Well Jamie from The Hodge-Podge Gallery (an amazing blog about life, cooking, reading, movies, makeup, and advice) had a blog post about a P&P challenge through Austenprose, a Jane Austen blog. I'm a bit late in joining, but considering I've been reading JAFF like crazy to gear up for my Jane in June events at the library, it seemed like a good idea to join.

I'm joining as an Aficianada (thus reading, listening, watching 9-12 selections).

Since I have already been reading and watching Pride and Prejudice fan fiction, I have finished some in months gone by. Here's my listing of books and movies:

Previous JAFF I've read/watched in these months. Will try to write reviews...
January: Lost in Austen (movie)
February:The Three Colonels by Jack Caldwell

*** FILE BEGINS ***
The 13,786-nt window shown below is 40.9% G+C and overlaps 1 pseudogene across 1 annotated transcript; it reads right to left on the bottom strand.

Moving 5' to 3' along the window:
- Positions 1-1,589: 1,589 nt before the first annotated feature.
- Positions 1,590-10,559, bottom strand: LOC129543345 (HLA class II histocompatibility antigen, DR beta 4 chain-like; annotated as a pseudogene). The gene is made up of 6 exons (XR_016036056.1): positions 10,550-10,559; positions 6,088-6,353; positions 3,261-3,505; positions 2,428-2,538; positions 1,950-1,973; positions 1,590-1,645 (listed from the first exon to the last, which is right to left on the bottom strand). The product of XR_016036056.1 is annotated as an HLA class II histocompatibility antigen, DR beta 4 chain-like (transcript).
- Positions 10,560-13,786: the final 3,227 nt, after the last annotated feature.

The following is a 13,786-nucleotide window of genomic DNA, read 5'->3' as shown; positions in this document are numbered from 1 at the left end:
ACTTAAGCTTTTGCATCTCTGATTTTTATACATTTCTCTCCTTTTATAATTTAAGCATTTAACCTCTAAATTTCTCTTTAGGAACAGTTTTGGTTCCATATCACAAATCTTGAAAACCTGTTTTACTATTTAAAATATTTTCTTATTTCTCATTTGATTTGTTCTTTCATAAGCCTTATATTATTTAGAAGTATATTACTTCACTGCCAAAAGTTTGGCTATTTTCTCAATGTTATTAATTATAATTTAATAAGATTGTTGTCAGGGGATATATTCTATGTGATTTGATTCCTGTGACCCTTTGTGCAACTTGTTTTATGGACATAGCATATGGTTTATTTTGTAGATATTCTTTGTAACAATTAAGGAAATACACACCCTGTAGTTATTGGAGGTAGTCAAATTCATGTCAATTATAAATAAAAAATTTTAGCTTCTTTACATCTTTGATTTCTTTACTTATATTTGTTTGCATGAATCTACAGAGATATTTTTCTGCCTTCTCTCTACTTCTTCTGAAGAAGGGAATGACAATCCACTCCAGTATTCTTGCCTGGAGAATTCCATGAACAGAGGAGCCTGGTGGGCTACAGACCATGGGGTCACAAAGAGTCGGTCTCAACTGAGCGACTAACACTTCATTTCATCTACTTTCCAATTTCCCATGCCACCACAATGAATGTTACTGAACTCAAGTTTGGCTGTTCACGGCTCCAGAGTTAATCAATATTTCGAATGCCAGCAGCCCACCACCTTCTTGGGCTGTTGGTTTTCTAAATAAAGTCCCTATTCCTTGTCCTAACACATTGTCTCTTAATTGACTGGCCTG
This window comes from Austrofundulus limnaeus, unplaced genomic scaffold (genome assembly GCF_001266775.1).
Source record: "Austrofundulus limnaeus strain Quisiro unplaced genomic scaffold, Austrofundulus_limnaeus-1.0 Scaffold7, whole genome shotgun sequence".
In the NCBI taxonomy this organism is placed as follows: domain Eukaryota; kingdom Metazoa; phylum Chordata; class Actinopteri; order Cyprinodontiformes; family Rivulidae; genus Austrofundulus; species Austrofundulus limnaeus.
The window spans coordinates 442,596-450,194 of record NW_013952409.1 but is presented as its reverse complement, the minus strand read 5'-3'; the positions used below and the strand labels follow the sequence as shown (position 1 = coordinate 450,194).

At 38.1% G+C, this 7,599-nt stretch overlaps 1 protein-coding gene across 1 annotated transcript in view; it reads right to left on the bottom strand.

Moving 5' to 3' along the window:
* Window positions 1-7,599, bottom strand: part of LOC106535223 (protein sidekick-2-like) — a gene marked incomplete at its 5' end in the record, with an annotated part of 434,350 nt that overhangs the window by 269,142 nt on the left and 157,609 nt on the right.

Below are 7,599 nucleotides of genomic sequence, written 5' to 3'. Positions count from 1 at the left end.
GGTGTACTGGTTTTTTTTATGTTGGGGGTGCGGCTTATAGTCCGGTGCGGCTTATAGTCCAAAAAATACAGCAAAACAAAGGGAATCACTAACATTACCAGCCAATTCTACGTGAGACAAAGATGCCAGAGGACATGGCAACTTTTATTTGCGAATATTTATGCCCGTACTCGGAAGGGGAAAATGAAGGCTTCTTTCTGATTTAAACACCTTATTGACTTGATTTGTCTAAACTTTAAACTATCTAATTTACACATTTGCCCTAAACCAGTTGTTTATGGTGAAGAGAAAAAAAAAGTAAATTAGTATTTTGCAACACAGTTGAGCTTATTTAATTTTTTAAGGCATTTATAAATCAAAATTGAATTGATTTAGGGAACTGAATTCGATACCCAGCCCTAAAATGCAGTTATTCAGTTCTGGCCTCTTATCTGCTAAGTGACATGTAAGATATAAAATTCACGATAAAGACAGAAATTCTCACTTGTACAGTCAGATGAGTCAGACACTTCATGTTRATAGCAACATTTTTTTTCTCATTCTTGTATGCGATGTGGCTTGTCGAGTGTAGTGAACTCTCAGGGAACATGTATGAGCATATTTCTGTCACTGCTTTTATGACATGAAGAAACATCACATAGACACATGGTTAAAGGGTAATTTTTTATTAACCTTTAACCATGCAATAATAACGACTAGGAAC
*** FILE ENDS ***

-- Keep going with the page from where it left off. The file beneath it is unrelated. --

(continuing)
March: Pride and Prejudice (BBC mini series)
April: The Lizzy Bennet Diaries (online mini series)

Really starting the challenge here (Am I cheating?):
May: Confessions of a Jane Austen Addict by Laurie Rigler (Audio)
June: Pride and Prejudice by Jane Austen
July: A Jane Austen Education: How six novels taught me about love, friendship, and the things that really matter by William Deresiewicz
August: The Trouble with Mr. Darcy by Sharon Lathan
September: Austensibly Ordinary by Alyssa Goodnight
October:The Unexpected Miss Bennet by Patrice Sarath
November: Without Reserve by Abigail Reynolds
December: You've Got Mail (movie)

So here we go! Strapping in for a year of Miss Austen with an emphasis on P&P!